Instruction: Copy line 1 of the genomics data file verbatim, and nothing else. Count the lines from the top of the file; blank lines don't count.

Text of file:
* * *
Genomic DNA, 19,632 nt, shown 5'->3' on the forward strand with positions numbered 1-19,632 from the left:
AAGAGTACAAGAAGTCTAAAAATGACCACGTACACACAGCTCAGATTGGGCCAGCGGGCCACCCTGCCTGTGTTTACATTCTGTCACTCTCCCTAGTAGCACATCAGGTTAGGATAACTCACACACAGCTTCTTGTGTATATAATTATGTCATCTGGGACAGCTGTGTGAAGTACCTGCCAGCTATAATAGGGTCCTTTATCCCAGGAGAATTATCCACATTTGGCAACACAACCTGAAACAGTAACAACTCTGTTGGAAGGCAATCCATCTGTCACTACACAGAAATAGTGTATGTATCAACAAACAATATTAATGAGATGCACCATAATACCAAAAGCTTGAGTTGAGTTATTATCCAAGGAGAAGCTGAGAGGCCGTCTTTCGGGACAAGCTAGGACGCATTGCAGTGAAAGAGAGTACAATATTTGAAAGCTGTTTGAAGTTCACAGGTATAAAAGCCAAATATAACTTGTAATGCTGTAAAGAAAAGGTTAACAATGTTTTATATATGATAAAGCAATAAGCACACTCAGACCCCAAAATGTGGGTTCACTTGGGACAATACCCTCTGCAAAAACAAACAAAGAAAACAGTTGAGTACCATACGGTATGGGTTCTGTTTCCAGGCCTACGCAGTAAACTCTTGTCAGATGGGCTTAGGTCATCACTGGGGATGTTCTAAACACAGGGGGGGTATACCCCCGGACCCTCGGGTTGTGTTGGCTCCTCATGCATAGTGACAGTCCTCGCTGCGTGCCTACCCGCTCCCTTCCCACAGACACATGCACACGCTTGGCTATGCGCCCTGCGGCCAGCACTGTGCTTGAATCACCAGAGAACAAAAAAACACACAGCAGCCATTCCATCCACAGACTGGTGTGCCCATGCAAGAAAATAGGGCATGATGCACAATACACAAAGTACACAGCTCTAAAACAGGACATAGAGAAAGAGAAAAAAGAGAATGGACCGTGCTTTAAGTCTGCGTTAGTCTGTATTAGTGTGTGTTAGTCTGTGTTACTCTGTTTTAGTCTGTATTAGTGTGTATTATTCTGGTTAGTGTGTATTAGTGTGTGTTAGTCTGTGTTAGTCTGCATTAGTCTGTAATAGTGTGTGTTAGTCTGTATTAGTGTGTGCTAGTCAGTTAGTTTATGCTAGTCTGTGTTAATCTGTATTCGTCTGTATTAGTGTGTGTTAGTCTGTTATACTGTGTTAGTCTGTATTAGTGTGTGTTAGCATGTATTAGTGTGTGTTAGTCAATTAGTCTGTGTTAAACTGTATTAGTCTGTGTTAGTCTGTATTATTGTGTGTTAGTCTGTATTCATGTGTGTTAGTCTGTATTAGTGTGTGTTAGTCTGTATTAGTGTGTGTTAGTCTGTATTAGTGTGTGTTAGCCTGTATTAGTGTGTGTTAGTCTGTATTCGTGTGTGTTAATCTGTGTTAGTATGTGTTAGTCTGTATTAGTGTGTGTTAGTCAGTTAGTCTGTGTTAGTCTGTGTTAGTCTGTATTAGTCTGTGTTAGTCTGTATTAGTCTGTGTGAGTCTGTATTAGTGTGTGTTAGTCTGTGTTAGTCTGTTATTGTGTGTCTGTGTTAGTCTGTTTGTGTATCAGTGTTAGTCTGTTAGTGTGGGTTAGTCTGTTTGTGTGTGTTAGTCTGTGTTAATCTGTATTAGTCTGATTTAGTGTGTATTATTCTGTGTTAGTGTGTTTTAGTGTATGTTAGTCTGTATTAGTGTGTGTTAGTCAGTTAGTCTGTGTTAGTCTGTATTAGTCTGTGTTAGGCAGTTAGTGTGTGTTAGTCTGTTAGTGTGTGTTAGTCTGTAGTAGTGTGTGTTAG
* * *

Genomic DNA, 19,632 nt, shown 5'->3' on the forward strand with positions numbered 1-19,632 from the left: